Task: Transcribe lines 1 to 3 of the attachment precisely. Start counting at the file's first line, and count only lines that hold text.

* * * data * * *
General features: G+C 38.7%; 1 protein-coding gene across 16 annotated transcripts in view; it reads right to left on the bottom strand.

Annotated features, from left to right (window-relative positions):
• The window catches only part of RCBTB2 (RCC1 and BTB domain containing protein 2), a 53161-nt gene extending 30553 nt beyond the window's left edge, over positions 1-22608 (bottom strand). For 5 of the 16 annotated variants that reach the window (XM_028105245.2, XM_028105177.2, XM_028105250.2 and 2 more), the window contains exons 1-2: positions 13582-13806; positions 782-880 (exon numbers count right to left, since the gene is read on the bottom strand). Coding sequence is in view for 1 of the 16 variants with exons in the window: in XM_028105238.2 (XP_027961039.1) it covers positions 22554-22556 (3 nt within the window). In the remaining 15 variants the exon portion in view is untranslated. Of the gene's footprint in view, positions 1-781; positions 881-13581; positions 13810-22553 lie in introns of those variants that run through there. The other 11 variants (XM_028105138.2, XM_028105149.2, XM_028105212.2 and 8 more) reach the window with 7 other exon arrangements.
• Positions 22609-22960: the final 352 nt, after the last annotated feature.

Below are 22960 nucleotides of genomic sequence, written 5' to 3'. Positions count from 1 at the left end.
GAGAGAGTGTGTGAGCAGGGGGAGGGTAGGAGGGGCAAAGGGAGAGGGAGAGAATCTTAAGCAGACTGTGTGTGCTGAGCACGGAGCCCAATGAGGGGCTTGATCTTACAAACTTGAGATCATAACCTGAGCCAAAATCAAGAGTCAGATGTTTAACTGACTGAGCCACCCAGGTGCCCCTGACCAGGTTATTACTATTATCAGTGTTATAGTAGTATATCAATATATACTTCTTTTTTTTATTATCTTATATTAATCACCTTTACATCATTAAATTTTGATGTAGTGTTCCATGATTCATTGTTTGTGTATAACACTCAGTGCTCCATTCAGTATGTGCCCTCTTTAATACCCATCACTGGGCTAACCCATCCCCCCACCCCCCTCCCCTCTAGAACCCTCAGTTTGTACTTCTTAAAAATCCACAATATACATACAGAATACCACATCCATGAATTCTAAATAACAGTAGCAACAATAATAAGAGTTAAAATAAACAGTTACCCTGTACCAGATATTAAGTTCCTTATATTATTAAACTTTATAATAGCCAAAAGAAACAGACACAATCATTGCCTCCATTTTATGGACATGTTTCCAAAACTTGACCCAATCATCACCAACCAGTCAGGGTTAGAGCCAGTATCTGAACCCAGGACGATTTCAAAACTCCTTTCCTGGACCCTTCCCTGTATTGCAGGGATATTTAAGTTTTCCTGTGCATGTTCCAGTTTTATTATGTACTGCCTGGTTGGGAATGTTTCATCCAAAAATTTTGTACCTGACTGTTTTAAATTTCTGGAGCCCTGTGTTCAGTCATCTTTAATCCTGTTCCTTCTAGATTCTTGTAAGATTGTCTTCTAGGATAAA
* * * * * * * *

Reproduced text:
General features: G+C 38.7%; 1 protein-coding gene across 16 annotated transcripts in view; it reads right to left on the bottom strand.

Annotated features, from left to right (window-relative positions):
• The window catches only part of RCBTB2 (RCC1 and BTB domain containing protein 2), a 53161-nt gene extending 30553 nt beyond the window's left edge, over positions 1-22608 (bottom strand). For 5 of the 16 annotated variants that reach the window (XM_028105245.2, XM_028105177.2, XM_028105250.2 and 2 more), the window contains exons 1-2: positions 13582-13806; positions 782-880 (exon numbers count right to left, since the gene is read on the bottom strand). Coding sequence is in view for 1 of the 16 variants with exons in the window: in XM_028105238.2 (XP_027961039.1) it covers positions 22554-22556 (3 nt within the window). In the remaining 15 variants the exon portion in view is untranslated. Of the gene's footprint in view, positions 1-781; positions 881-13581; positions 13810-22553 lie in introns of those variants that run through there. The other 11 variants (XM_028105138.2, XM_028105149.2, XM_028105212.2 and 8 more) reach the window with 7 other exon arrangements.